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BACKGROUND

The Current Conditions Index (CCI) is a monthly indicator that details the present state of the Rhode Island economy by following the behavior of twelve key economic indicators pertaining to housing, retail sales, fiscal pressures, the employment situation, and labor supply:

  • Government Employment
  • Employment Services Jobs*
  • Retail Sales
  • University of Michigan US Consumer Sentiment Index**
  • Single-Unit Housing Permits
  • Private Service-Producing Employment***
  • Manufacturing Man-hours****
  • Average Hourly Manufacturing Wage
  • Seasonally Adjusted Unemployment Rate
  • Resident Labor Force
  • New Initial Claims for Unemployment Insurance
  • Unemployment Insurance Regular Benefit Exhaustions

The CCI ranges from 0, when no indicators improve compared to year-earlier levels, to 100, when all twelve show improvement. Values above 50, the "neutral" value, indicate that the Rhode Island economy is expanding, while values below 50 are indicative of contraction. Prior to "The Great Recession" that began in June of 2007, the CCI had never attained a value of 0, indicating that no indicators improved relative to year-earlier values. This changed in 2008, when the CCI fell to 0 on three occasions, and in 2009, when another value of 0 was recorded. Prior to this, the low for the CCI had been 8, which occurred for only a single month on several occasions. For almost all of 2008, the CCI recorded values of 8. The CCI attained its maximum value of 100 on several occasions, for almost all of 1984 and once in 1986. Note that these values occurred exclusively when Rhode Island was still a manufacturing-based economy.

*
Up until February 2006, the CCI used Help Wanted Advertising for Providence, RI as one of its indicators (and toward the end of its use an econometric adjustment was required). This indicator replaces Help Wanted Advertising.
** Prior to the October 2001 report, the CCI used Existing Home Sales in Rhode Island. This indicator replaces Existing Home Sales. 
*** Prior to the January 2003 report, Miscellaneous Service Employment, a major category of the SIC codes, was used. Now that NAICS replaces the SIC codes, the current indicator was chosen to replace Miscellaneous Service Employment.
****Beginning with the November 2005 report, Manufacturing Man-hours will be referred to as Total Manufacturing Hours.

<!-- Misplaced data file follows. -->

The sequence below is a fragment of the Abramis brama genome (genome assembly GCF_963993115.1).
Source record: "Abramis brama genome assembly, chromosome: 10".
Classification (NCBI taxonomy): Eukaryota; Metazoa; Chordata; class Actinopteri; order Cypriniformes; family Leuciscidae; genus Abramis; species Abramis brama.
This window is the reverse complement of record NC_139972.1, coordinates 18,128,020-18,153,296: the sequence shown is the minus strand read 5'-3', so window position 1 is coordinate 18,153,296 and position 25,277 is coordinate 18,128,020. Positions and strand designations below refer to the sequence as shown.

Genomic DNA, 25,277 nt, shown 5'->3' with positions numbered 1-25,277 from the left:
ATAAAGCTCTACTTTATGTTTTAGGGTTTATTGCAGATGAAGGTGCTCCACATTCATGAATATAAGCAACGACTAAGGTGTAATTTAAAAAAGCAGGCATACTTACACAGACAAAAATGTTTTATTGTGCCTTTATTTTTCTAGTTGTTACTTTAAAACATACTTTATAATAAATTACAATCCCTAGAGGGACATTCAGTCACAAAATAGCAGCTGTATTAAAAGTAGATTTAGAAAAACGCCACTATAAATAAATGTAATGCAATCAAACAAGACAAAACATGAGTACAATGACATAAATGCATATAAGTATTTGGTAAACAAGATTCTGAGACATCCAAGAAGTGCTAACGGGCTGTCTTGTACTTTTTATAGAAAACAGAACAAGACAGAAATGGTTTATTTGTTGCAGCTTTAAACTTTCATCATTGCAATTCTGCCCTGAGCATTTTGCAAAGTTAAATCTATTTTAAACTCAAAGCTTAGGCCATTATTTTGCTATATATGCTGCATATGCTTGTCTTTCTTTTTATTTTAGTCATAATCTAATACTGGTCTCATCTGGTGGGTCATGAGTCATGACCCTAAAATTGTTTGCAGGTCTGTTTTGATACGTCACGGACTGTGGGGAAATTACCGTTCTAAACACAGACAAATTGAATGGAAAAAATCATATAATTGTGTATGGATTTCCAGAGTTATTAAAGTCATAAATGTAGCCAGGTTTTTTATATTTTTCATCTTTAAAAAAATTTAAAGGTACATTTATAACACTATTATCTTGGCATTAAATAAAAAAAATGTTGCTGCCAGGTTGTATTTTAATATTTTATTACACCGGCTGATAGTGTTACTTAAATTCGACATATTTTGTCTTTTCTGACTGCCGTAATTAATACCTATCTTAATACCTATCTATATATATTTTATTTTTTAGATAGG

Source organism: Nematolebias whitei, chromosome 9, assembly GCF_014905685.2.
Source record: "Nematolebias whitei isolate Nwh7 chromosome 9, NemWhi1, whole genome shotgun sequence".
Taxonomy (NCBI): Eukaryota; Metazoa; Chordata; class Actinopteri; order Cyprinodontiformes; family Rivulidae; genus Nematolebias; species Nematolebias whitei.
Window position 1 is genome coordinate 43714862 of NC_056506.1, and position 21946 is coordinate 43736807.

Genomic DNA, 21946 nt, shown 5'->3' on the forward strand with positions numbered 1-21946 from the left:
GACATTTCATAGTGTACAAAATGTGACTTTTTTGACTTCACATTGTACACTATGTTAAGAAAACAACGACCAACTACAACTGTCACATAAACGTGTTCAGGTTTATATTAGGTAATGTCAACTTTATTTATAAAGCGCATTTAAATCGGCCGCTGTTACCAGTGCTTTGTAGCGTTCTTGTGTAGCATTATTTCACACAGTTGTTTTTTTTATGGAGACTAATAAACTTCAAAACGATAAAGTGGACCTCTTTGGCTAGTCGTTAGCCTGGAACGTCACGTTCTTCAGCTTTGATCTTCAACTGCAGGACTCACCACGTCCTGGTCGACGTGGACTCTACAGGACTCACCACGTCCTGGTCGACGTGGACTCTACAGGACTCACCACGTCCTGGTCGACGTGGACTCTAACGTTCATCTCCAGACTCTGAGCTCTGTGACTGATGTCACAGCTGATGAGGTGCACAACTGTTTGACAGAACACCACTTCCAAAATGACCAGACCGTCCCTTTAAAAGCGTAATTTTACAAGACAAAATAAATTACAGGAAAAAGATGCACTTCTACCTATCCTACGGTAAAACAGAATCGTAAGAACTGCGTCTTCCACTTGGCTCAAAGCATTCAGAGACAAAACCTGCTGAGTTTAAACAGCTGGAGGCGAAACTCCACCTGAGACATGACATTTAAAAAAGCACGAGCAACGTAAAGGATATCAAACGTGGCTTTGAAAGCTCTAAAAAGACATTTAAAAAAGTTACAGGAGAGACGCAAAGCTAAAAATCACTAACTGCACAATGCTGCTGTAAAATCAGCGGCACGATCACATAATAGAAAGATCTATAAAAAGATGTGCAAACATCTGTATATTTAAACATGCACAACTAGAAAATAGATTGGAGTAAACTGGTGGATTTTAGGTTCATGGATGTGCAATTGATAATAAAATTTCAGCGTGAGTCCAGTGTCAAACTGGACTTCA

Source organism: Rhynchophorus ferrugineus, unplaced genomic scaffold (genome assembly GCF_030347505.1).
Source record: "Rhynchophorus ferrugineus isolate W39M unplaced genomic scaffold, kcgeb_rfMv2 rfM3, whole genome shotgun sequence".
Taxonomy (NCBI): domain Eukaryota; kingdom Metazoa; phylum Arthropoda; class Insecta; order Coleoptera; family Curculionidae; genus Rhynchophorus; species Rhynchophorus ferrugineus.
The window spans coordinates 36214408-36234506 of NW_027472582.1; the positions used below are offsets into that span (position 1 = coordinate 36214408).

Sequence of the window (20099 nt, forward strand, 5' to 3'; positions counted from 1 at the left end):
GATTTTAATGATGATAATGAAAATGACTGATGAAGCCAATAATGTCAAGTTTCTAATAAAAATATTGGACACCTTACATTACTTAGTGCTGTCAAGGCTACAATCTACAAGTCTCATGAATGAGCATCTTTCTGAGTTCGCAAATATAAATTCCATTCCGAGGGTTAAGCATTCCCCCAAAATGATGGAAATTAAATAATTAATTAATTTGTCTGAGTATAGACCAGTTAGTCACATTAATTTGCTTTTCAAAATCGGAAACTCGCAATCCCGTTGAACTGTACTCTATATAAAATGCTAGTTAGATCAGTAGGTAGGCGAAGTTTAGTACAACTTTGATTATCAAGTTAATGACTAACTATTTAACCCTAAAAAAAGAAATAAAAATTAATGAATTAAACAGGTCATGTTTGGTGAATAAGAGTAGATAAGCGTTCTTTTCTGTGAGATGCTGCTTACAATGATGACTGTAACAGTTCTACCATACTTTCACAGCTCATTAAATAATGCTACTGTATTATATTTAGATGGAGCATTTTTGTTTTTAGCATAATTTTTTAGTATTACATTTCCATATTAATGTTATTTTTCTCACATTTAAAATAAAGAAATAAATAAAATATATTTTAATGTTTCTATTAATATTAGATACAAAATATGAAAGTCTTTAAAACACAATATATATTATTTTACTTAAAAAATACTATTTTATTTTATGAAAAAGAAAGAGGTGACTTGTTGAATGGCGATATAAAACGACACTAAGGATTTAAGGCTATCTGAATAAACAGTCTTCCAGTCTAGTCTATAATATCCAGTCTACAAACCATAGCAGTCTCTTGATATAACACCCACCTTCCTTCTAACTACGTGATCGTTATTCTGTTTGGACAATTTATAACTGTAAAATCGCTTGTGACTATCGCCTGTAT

THE CCI THIS MONTH
MONTHLY HIGHLIGHTS:

DECEMBER 2014: 67

 

 

 

For a while, hope sprung eternal. It appeared that we might be witnessing the beginning of an ongoing acceleration in the pace of economic during the third quarter. That lasted all the way until we began receiving data from the fourth quarter. It is surprising, and a bit disappointing, how quickly the fourth quarter data extinguished that assessment. Last month, we saw the Current Conditions Index for October fall from its value of 75 during each month of the third quarter to 58. But there was a possible explanation for the decline that was related to the “mystery decline” in payroll employment for October that very likely affected one of the CCI’s indicators. Assuming that to be the case, we could view the October CCI value as 67, not quite as good as third quarter values, but among the highest of the 2014 values nonetheless. Then along comes the November data, where there are no obvious exceptions to take account of. The November CCI value was 67, still good, but once again inconsistent with the acceleration hypothesis. Furthermore, both fourth quarter values convincingly end the short-lived period where we had begun to match or exceed year-earlier CCI values.

 

At this point, it is safe to conclude that in spite of accelerating national economic activity, Rhode Island’s recovery has failed its first test of becoming more broadly based, at least statistically. So,as we move further into the fourth quarter, the lingering question of whether our state’s economic performance is decoupling from the accelerating national economy remains.

 

In November, two of the five leading indicators contained within the Current Conditions Index failed to improve. This is not necessarily as bad as it might sound, for each had very difficult “comps” to beat from last November. Total Manufacturing Hours, which measures strength in our manufacturing sector, fell for the third consecutive month, this time at a greater rate (-2.7%). Last November, however, this indicator had risen at an almost 7 percent rate, an extremely difficult hurdle to exceed. The deterioration in its growth rate has been accelerating since June. Along with this, the Manufacturing Wage declined yet again, for the ninth consecutive time, by difficult to believe 4 percent. Single-Unit Permits, a very volatile indicator that reflects new home construction, declined for the third time in four months, by 23.8 percent. Viewed along with our state’s manufacturing performance in November, the momentum provided by Rhode Island’s goods-producing sector has clearly moderated.